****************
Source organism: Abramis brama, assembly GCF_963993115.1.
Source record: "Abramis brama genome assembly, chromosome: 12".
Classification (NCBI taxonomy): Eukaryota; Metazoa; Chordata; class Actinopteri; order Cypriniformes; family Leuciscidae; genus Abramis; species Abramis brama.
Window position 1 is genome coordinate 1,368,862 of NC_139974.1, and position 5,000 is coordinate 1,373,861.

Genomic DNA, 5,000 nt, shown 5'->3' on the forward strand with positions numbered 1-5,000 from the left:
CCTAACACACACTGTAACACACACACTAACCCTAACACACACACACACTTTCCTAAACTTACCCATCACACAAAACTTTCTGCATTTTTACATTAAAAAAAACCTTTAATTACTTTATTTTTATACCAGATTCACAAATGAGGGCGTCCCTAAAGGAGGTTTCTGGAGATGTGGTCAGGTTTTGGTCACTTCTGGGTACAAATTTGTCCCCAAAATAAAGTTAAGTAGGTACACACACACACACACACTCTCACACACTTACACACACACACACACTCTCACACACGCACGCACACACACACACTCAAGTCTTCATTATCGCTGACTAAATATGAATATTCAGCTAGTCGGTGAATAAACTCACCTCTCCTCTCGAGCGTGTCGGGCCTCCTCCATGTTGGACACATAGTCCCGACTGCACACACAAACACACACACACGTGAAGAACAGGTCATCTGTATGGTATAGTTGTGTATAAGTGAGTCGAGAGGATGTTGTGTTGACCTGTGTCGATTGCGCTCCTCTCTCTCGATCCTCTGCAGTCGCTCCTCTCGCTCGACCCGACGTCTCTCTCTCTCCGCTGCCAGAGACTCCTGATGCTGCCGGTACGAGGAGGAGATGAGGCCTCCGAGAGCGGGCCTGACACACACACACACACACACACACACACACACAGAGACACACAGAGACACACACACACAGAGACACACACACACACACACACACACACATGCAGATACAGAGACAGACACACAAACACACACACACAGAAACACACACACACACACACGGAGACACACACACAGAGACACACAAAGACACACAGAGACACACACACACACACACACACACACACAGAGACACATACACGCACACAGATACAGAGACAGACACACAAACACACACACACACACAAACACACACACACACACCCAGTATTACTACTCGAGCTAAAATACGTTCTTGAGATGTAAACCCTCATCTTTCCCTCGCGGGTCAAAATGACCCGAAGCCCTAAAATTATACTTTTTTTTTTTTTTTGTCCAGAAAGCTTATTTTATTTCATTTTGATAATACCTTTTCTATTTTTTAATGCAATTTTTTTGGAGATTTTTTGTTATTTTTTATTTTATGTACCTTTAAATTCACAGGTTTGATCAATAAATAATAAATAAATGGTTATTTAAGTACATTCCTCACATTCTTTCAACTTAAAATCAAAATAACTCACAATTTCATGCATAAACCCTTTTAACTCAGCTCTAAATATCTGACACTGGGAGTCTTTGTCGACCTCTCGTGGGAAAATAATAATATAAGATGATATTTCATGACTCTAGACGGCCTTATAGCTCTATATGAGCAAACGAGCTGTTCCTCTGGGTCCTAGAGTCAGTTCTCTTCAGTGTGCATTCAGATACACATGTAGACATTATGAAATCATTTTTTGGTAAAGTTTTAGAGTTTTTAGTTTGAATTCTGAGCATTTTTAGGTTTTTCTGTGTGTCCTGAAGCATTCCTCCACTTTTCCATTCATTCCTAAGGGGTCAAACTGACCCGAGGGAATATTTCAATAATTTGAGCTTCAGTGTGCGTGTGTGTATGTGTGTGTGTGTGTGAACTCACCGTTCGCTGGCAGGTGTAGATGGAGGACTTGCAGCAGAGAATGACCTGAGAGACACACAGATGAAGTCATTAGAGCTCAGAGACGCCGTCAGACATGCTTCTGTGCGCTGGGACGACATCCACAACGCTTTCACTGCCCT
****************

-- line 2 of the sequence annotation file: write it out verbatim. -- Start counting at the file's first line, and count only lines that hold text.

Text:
Source record: "Abramis brama genome assembly, chromosome: 12".